Abandonment

     At the women’s retreat I went to a couple years ago, I discovered that I have issues with abandonment.  I knew I felt abandoned by my family and my son with the estrangements but apparently it dates back even further to my childhood as well.  This was confusing to me – I told counselors that I was close with my parents when I was younger – how could I have felt abandoned?  They explained that even though my mother didn’t know that my brother and father were abusing me, each time they hurt me and my mom didn’t come to save me, I felt abandoned by her. I can see how a child’s mind might see it that way.  And then after my son was born and I fell into a deep depression, when my mother was helping me care for him until she got very ill and ended up in the hospital, I felt my mom abandoned me again.  “Now wait just a minute, it’s not my mother’s fault that she got sick!” – that was my reaction when this was explained to me. They told me that even though it wasn’t something she did on purpose, I still felt abandoned and helpless nonetheless.  Intent is one thing but perception is entirely another.  When I started to look back, I guess I could see the times someone wasn’t there when I needed them most – I just never associated that feeling with feeling abandoned.  Of course, when my family estranged from me a few years ago – that I felt as true abandonment.
     This is an excerpt from http://www.goodtherapy.org:  “Abandonment fears typically stem from a loss in childhood, such as the loss of a parent through death or divorce, but they can also result from inadequate physical or emotional care. In adulthood, these early-childhood experiences result in fear of being abandoned by the significant people in one’s life. While some degree of abandonment fear may be a normal part of being human, when the fear of abandonment is severe, frequent, and impossible to comfort, it can cause significant impairment, particularly with regard to developing healthy relationships. A person who has experienced abandonment is likely to encounter long-term psychological challenges, based primarily on the fear that abandonment will recur.” 
     “Inadequate physical or emotional care” – I clearly lacked proper role models as a child and the emotional ramifications of the incest were deep. As an adult, after my family’s bullshit estrangement, I now find it very difficult to trust anyone and I pull away from relationships – if I don’t let them get close, then they can’t hurt me. I have heard of love and sex addictions before, but I apparently am a love-avoidant in certain ways, something I had never heard of. I won’t let people get too close to me (which developed after the family estrangement) and I have social anxieties and phobias (which developed in childhood).  I am not the typical love-avoidant in intimate relationships but I definitely have detachment issues with most anyone else.  It definitely ties in with my fear of abandonment. I wonder if people who abandon and estrange truly know the ramifications of what they did?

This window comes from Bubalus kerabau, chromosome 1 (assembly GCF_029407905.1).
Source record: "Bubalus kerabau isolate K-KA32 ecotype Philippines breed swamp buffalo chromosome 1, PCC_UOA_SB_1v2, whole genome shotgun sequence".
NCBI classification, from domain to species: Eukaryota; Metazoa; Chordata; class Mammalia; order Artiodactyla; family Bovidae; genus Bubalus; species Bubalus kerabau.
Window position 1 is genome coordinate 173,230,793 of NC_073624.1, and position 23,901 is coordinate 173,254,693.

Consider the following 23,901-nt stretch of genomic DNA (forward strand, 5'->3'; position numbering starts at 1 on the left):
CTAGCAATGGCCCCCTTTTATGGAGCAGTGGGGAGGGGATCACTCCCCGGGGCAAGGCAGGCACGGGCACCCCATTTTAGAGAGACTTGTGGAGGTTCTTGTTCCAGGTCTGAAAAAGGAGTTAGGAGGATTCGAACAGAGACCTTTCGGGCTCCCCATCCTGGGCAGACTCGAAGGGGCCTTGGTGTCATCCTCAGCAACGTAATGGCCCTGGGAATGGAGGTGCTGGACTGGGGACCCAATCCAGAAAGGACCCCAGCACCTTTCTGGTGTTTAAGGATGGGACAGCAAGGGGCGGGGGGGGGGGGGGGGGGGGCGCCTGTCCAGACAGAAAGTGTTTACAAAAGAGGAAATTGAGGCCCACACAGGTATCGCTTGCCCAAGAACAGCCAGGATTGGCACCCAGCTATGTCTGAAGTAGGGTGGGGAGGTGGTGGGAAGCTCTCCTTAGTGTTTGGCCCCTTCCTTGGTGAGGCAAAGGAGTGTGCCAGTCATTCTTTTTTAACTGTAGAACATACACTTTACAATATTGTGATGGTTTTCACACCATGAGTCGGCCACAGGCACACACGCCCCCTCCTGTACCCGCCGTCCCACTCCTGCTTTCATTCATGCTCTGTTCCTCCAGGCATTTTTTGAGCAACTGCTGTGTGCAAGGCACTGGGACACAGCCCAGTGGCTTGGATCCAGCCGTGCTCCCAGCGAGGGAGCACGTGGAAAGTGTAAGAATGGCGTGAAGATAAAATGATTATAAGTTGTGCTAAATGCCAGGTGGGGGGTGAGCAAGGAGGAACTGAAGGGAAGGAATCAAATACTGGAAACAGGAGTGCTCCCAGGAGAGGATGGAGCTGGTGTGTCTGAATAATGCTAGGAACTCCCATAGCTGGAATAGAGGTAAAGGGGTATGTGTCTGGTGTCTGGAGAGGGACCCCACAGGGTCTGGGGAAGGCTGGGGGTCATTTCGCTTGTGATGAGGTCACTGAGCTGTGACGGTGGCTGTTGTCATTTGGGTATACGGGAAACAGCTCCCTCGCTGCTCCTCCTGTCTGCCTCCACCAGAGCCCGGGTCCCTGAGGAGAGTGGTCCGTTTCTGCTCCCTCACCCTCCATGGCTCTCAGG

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5 thoughts on “Abandonment

    1. It was an eye-opener for me, and it applies to so many things in life. Even though this realization came from a negative time in my life, it has allowed me to evaluate things differently as I move forward in life. Not that it makes it easy by any means. 😉

      Liked by 1 person

  1. I have thought about your last question as well: do abusers have any idea of the long-term damage they are inflicting in exchange for their own pleasure? In my case, I am convinced not. Early on, I was abused by people who I think loved me (in their own way) but were very oblivious to the perceptions and emotions of others and just thought of themselves as “progressive” and “sexually experimental” (ugh). I don’t know what your brother and father thought they were doing, but they were not thinking about you as a person and the impact of their abuse on you over the long run. It’s so unfair.

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    1. I agree with your point and how you say your abusers in their owns minds could totally justify their actions. I don’t think my abusers understood at all how it would affect me. even with the family estrangements – their need to feel better by hurting me – if they did know and want it to hurt as much as it has, then they are simply monsters. The problem is what they all did to me, all of it in one way or another hurt my son as well. That pisses me off even more.

      Curiously, you wrote about how they loved you in their own way – do you find that your sense of love is skewed now? I have found that mine is, in several ways.

      Liked by 1 person

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